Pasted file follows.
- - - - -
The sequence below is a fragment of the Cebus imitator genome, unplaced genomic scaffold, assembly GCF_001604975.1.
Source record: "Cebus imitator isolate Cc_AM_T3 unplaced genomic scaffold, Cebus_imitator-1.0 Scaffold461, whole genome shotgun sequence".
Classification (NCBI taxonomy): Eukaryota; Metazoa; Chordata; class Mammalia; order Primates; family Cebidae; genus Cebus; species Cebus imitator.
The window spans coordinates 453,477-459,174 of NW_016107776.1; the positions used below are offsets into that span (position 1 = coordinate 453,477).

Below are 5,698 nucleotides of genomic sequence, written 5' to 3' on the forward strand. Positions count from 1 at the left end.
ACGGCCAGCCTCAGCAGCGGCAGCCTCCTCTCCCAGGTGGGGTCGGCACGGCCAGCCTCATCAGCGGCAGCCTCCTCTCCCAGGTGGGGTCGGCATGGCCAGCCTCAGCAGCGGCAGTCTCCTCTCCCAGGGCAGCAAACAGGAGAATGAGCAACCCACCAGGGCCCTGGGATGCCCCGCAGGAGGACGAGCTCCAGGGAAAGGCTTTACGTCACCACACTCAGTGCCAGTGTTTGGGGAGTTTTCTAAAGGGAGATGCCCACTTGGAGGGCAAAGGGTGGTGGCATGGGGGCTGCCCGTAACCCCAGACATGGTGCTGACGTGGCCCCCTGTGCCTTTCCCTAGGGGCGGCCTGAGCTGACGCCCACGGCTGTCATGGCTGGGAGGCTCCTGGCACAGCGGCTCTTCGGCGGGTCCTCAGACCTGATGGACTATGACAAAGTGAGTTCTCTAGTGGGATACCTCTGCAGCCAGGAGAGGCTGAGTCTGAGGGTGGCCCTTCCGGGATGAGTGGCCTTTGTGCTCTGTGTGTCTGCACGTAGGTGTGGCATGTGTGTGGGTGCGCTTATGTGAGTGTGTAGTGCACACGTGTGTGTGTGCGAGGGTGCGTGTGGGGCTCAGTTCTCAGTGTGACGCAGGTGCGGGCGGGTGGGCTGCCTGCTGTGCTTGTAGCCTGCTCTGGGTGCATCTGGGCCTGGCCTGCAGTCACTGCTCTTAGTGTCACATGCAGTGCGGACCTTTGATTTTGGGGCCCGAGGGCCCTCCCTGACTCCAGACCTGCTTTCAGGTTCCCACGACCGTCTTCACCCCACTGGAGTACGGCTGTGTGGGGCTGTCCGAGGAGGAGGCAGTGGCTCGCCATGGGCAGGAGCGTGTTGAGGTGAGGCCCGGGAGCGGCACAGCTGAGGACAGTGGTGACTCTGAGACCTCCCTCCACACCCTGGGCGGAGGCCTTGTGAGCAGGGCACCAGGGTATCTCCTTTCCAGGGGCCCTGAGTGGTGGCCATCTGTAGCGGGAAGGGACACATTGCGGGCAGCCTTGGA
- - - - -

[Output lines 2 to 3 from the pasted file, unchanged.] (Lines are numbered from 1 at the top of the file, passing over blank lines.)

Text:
Source record: "Cebus imitator isolate Cc_AM_T3 unplaced genomic scaffold, Cebus_imitator-1.0 Scaffold461, whole genome shotgun sequence".
Classification (NCBI taxonomy): Eukaryota; Metazoa; Chordata; class Mammalia; order Primates; family Cebidae; genus Cebus; species Cebus imitator.